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Rookie Roulette - Which TE Should Go First in Rookie Drafts?


Noah Fant, tight end out of Iowa.

T.J. Hockenson, tight end out of Iowa.

Yes, one of these two former Hawkeyes should be the first tight end taken in rookie drafts this year. While there are some other interesting prospects at the position, your decision if you're in need of a tight end in a dynasty league and neither guy has gone off the board yet is between these two. Let's break down the battle between the two and determine which one should be taken first in a rookie draft.

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The Case For Noah Fant

Let's start with Noah Fant, who was taken by the Denver Broncos in the first round.

Fant ends up on a team that looks to be moving on from their other young(ish) tight end, former Michigan Wolverine Jake Butt, whose career has been marred by injuries up until now. Butt's ceiling at this point looks like it's being Fant's backup, so I wouldn't worry too much about how him being on this team could hurt Fant's fantasy value.

So, what can Fant add to this Broncos offense?

Well, for one, Fant's got the speed and leaping ability to be a huge mismatch anywhere on the field. Among tight ends, Fant boasts a 96th percentile 40-yard dash time and a 97th-percentile vertical jump. While he's just 6'4'', Fant's got a pretty good wingspan and makes up for some height disadvantages by being versatile enough to be moved all around the field.

Last year for Iowa, Fant caught 39 passes for 519 yards and seven touchdowns. If you take a look at his tape, you see that he's able to excel as a downfield threat while also being useful over the middle of the field in the short passing game. Being able to use him like a slot receiver at times and as a field-stretching threat at other times will help the Broncos diversify their offensive approach.

Of course, no discussion of Fant is complete without addressing the Broncos quarterback position. He'll start his career with Joe Flacco -- who's earned a reputation as being a good quarterback for tight ends -- under center, but the Broncos also drafted Drew Lock this year, so the expectation is that Lock will take over at some point.

Last year at Missouri, Lock's top two tight ends combined for 65 catches, with the two both being among the Tigers' top five reception leaders. That kind of usage is a good sign that Lock will look to get Fant involved once he takes over the starting role.

The only real quarterback-related worry? Will the Broncos end up throwing the ball enough for Fant's level of involvement to eventually allow him to hit his ceiling? The Broncos made changes to their coaching staff, so looking at last year's results aren't really going to help us here, but offensive coordinator Rich Scangarello has a lot of experience in the NFL and college coaching quarterbacks, so it looks like the Broncos want to be a pass-heavy team. That's another good sign for Fant.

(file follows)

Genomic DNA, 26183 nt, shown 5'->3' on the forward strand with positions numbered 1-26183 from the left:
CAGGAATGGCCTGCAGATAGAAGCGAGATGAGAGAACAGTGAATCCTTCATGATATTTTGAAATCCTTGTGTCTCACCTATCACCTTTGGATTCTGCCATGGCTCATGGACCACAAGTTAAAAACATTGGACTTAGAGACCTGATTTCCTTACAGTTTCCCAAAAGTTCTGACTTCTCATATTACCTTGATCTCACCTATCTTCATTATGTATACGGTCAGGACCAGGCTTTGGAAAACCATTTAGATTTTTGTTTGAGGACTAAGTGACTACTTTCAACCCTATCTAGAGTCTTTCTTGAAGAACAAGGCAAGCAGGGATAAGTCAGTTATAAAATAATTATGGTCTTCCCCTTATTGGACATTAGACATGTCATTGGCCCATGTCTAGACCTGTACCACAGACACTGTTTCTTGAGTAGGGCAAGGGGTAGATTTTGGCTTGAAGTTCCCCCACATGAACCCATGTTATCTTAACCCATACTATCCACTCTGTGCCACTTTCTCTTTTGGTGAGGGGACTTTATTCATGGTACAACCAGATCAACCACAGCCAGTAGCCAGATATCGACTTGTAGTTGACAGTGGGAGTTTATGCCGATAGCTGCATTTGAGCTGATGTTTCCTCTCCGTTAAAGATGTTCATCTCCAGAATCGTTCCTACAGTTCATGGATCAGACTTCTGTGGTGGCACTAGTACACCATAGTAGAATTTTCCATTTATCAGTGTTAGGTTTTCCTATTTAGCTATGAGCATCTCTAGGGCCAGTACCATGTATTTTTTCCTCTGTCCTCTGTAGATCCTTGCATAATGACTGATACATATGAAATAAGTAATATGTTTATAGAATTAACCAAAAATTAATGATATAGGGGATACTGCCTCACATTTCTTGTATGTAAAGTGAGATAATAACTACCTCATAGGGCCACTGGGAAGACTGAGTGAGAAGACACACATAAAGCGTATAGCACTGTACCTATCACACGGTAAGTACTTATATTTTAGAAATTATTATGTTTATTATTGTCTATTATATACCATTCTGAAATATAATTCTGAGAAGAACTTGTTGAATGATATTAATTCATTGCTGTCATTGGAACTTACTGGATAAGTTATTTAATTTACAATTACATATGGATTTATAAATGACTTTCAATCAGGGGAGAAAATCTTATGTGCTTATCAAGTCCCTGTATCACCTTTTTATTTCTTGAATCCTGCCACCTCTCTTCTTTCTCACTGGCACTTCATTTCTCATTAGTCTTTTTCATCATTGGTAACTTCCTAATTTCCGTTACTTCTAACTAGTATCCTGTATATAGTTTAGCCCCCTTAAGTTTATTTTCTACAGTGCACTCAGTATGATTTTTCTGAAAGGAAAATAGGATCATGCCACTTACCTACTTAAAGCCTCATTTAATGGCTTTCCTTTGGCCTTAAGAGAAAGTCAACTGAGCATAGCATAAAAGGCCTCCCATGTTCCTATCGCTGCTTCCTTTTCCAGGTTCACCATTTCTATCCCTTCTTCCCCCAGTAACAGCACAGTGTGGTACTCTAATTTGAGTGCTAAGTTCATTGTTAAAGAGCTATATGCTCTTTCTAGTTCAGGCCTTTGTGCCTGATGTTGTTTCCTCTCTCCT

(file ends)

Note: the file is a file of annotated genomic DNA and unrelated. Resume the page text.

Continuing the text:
The Case For T.J. Hockenson

But what about Fant's college teammate, T.J. Hockenson, who went earlier in the draft, landing as a top-10 pick for the Detroit Lions?

Hockenson's numbers last year for the Hawkeyes bested Fant's numbers, as he finished with 49 receptions for 760 yards and six touchdowns. He also converted his only rushing attempt into a four-yard touchdown.

Hockenson is slower and a little worse of a jumper than his college teammate, but he makes up for that by being a better blocker and a more difficult guy to tackle. That blocking ability can make his transition to the NFL smoother than Fant's, and it makes it easier to keep him on the field in the red zone on rushing downs, where the Lions can use playaction and put Hockenson in a position to score.

Hockenson can do pretty all the things that Fant can before the catch, with Fant's main advantage being his speed in the open field once he has the ball. He's not as likely as Fant to be moved around the formation, but he can still be a versatile weapon in the short and long passing game while working as an in-line tight end.

The Lions should have a more settled quarterback situation with Matthew Stafford, though Stafford's 2018 season was bad enough that rumors emerged that the team might want to move on from him. I don't believe that, and the Hockenson pick suggests to me that the team wanted to get more weapons for their veteran QB to work with.

 

The Best Of The Rest

This was a very intriguing tight end class.

Irv Smith Jr. went to the Vikings, and while his playing time is blocked by veteran tight end Kyle Rudolph, reports are that Minnesota wants him on the field and is lining him up across the formation. This Vikings team has a pair of really good receivers in Adam Thielen and Stefon Diggs, but questionable depth beyond that, so Smith has a chance to get good snaps and decent offensive involvement early on.

Jace Sternberger was drafted by the Packers, and while Aaron Rodgers has notoriously used his tight ends sparingly, he's a good route runner with good hands, and once the team moves on from Jimmy Graham (who I can't see being there in 2020), Sternberger will be able to carve out a decent role on this team. I don't see him becoming a top tight end, but he'll be in that tier of guys that you're willing to roll the dice on in fantasy when they have good matchups.

Beyond that, the tight ends come with a lot of question marks. Can Drew Sample be a receiving threat at this level? Will Kahale Warring get snaps in Houston?

 

So, The Winner Is...?

It's really close for me, but T.J. Hockenson has a situation that I like just a little bit more, and his ability as a blocker means he should be on the field more for the Lions than Fant is for the Broncos, at least early on.

Both guys have all the makings of successful NFL tight ends and fantasy assets, but give Hockenson the slight edge at this point.

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